In August 2009, Chase launched Chase Sapphire, its first Chase proprietary card marketed to the affluent consumer. A company statement articulated the value proposition of this new offering: For today’s savvy affluent consumer, Chase Sapphire is the new, next generation rewards card that combines the premium service and travel benefits high-end consumers expect with practical features, so that they can always get more of what matters most. To enter the market, the team decided to offer a card with no annual fee. Consumers earned 1 point per dollar on general spend and 2 points per dollar on airline travel booked through Chase. Customers also received 10,000 bonus reward points after they spent $500 on the card during the first three months.

Note:

  • Do not use any outside research whatsoever. 
  • All research is contained within the case PDF. Please provide your own, original analysis. 

Read the case study PDF: Chase Sapphire- Creating a Millennial Cult Brand in order to complete this assignment.

Please answer the following (in a Case Study / written paper format using full sentences and prose (NOT bullet points)):

In completing the case please make sure to answer the following in your paper. 

  • Note: Remember to reference the case’s attached exhibits and financials were relevant.
  • Do NOT use first person (“I” or “me” forms of speech) in writing a case document
    1. Perform a brand analysis of Chase using the case documents and the brand pyramid. Your analysis should mirror your work from the discussion board assignment as follows:
    • SALIENCE (Category)
      • Needs this category fulfills for target segments
      • Recognition – how is Chase recognized and regarded within its category by target segments?
    • PERFORMANCE & JUDGEMENTS
      • Features & Functional – what features do target segments like about Chase and its product(s)?
      • Design (elements that we know matter)
        • Describe Chase’s design and how your brand’s design differentiates and what it communicates
        • Fighting brand confusion: What we need them to know/believe (incl. brand “truths”) that they aren’t aware of or are confused regarding and describe how the brand can help communicate that fact better.
          • (From video: Think Keurig where some customers believe Keurig has instant coffee in their k-cups instead of high quality grounds. The company needs to change this perception. This can also be something the company does well but not enough customers are aware)
    • FEELINGS & IMAGERY
      • Emotional Connection – describe the emotional fulfillment target segments receive from Chase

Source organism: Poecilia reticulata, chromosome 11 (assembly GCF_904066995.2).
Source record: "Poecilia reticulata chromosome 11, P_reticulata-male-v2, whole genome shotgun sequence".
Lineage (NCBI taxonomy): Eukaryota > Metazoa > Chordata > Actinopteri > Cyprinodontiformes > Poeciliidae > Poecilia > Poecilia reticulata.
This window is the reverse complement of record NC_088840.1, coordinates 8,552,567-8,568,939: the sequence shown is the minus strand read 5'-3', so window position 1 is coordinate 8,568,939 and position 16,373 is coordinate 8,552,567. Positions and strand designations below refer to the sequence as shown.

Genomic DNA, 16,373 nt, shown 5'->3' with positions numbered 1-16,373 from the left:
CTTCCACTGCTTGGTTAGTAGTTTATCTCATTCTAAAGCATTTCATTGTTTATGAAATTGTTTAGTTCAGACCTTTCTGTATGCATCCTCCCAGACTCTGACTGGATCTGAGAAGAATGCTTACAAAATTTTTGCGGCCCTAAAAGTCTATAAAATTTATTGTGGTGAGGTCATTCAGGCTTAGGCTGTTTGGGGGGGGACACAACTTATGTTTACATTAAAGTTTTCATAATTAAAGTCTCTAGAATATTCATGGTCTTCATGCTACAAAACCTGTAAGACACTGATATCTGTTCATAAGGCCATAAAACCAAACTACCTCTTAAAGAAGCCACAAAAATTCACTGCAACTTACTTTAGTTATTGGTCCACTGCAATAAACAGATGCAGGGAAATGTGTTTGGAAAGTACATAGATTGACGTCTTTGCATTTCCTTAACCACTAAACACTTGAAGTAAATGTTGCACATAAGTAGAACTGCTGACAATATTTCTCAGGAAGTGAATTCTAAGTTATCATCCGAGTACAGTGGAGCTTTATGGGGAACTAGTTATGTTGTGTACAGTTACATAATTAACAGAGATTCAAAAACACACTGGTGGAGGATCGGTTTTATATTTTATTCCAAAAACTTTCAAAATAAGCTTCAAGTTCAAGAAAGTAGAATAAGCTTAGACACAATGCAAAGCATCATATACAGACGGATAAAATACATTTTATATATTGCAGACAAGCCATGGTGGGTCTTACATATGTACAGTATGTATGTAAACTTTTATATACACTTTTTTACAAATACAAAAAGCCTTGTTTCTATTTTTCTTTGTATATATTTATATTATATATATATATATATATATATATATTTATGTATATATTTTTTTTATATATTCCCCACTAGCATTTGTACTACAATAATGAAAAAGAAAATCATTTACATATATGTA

• Social Connections – what social value does Chase deliver to target segments? (Think Prius and how it allows customers to communicate they are “green” just by driving such a unique looking vehicle)
        • Remember social media matters here
        • Image – How would you describe Chase’s image?
    • 2. Based on your brand pyramid analysis what are your recommendations for Chase?
      • Are there gaps?
      • Should they be doing anything differently?
  • Overview
    • What was the general market for credit card offerings and where was Chase looking to compete?
    • How did the Sapphire concept sit with Chase’s existing product offerings and why was Sapphire an offering the market needed?
  • Customers
    • Describe the landscape of segments for credit card customers and based on your answers where is Chase’s best opportunity for the Sapphire?
    • Who are the most ideal customers for the Chase Sapphire card and what are their expectations of a credit card offering?
    • Please pay special attention to Dormants (people who use and shelve the card) and churners (people who rack up points and leave the service). If there are other segments please find them.
  • Challenges
    • What defines success for Chase in launching Sapphire (besides getting as many subscribers/cardholders as possible which is a given)?
    • What are churners and why do they present a challenge?
    • What challenges to dormants pose?
    • If you have uncovered other segments, what challenges do they pose to the success of this card?
    • What were the challenges in designing Sapphire to appeal to key segments?
    • How did Chase answer these challenges and fulfill customer expectations at the same time? (pay special attention to the Millennial and millennial-minded base)
    • Remember to refer back to your brand pyramid too
  • GTM (go-to-market) strategy
    • How did Chase market the Sapphire and why (or why not) do you believe it maximized effectiveness? Could they have done something better?
    • Remember to leverage learnings from your brand pyramid
    • Why or why not do you consider Chase Sapphire to be a success? Back your answers with information from the case.
  • Recommendations
    • Given competitor responses and the possible opportunities for Chase after successfully being in the market a while, make at least three strategic recommendations to senior management on what you think is the best path forward and back your answer with case information.